How You Do Anything Is How You Do Everything.


Photo by Tina Lear

This morning, I was getting dressed for a walk in the cold winter air. I found a bunch of scarves all smushed together in a mess on one shelf. As I pawed through them, searching for the right one, it sank in how much of my 'stuff' I ignore, neglect, or out-and-out abuse. Then I remembered the adage, "How you do anything is how you do everything." If that's true, how far does it go?

I tried it on with the scarf situation. Sometimes a careful look at a tiny detail can wake us up to the vast world we carry with us.


How I treat my stuff is how I treat everything.

Does it fit? Um...yeah.


For one, most of the time I'm in a pointless hurry, just like I was with the scarves. My work can be slipshod. Mistakes get made. When that happens, the shame hurtles me into the next task. (Quick. Let's get away from this feeling.) Because it's the same hurry propelling me forward, I end up with the same results that caused the problem behind me. Missed appointments, duplicate payments, lost glasses, overlooked opportunities.


This would be depressing if it weren't for the fact that when we can see our problems clearly, we can work with them. But before tackling this one, I took the exercise a little deeper:


How I treat my stuff is how I treat myself.

Do I come at my own life impatiently? Am I in a hurry to get where I'm going--in my heart, in my car? Absolutely. And this sense of hurry breeds unconsciousness. I noticed it in a poignant moment, reading Start Where You Are, by Buddhist nun, Pema Chödrö. I knew it held important wisdom for me, so I bought it. I sat down to read it but I was in such a hurry, I could barely take it in.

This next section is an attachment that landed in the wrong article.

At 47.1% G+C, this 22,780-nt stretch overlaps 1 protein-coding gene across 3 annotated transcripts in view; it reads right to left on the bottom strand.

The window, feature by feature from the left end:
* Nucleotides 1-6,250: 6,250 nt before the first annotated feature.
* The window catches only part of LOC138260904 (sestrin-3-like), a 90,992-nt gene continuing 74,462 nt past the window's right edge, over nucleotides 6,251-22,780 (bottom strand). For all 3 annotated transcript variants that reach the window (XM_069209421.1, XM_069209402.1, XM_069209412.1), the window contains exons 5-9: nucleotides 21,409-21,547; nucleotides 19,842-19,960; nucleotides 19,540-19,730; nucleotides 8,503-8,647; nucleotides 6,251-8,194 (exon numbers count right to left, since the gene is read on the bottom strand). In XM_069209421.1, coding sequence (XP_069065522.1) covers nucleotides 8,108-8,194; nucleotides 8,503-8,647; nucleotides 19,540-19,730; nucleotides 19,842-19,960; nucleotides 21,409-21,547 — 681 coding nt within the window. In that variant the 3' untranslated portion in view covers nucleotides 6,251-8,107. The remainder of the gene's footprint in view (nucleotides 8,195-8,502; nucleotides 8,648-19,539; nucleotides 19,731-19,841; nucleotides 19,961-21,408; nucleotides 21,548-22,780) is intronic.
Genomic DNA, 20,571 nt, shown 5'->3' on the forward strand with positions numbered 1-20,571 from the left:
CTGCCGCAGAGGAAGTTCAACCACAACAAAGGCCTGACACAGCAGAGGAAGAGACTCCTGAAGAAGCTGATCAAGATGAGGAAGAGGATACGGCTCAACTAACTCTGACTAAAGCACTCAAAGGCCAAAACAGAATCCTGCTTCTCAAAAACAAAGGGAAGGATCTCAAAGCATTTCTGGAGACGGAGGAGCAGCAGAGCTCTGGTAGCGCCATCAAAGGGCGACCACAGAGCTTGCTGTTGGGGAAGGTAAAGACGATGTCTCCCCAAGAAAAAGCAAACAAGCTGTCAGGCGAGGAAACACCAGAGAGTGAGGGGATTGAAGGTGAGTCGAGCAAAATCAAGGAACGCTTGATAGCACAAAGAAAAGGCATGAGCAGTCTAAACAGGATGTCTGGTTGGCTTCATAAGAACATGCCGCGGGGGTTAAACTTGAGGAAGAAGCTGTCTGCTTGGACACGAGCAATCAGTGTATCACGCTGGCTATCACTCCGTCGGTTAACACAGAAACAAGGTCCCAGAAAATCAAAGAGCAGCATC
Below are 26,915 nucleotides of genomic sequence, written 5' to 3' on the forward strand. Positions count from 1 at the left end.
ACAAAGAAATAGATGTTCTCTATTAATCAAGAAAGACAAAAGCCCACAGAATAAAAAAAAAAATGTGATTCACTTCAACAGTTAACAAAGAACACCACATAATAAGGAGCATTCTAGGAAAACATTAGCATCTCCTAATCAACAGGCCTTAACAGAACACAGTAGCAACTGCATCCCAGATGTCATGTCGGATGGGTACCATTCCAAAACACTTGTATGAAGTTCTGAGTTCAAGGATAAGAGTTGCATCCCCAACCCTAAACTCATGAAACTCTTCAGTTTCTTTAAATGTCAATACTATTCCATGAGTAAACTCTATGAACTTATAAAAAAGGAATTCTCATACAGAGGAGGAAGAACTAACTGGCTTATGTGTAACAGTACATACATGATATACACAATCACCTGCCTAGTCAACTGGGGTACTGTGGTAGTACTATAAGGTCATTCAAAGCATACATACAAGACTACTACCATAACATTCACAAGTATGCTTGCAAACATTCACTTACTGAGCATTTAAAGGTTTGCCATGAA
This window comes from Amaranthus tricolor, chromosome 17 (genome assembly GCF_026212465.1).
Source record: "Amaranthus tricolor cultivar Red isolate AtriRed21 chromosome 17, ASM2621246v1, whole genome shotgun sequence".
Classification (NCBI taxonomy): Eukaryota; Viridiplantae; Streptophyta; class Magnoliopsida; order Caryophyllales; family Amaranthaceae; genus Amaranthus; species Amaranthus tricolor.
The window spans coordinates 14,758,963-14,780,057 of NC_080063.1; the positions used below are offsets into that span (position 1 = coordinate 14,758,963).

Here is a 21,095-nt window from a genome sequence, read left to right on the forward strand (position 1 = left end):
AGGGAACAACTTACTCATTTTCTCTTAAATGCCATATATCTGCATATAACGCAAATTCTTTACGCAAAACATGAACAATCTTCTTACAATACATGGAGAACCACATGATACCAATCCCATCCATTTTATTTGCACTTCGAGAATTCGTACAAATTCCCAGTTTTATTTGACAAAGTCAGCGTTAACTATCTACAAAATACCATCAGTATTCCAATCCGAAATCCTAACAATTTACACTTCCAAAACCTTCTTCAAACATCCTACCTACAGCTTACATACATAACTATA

And then I mistook my failure to 'get' the book as 'overwhelm' and I put it away. Then, the half-thought, "I'll read this later."


Stop. Turn around. Is this really how I want to be? How I want to do everything?

No.

So I make the effort. I try to notice where this shows up in my life, this hurry, this impatience, this half-minded ransacking of the present moment for something I don't know I'm looking for. I don't like the way it feels, and I don't like the way I feel either.


Something guides me back to the Pema Chödrön book.


I read slowly. And there it is: "There are whole parts of ourselves that are so unwanted that whenever they begin to come up we run away. Because we escape, we keep...missing the moment we're in. But if we can experience the moment we're in, we discover that it is unique, precious, and completely fresh. It never happens twice...there's nothing more sacred."


Elsewhere, Chödrön says, "These practices show us how to accept ourselves...how to stop running away...how to work openheartedly with life just as it is."

So here's to accepting my shelf of shoved-together scarves. My missed trains, late arrivals, incorrect math. Here's to not running away but turning around, smiling with a soft neck, and sitting down face to face with all my foibles, appreciating their contours, listening for what they have to say, letting myself befriend these messengers of compassion and wisdom.


Here's to working openheartedly with how I do anything, so I can bring a tender compassion to myself and how I do everything.


And may that lead me to real compassion for everyone in my world, no matter how they do whatever they do.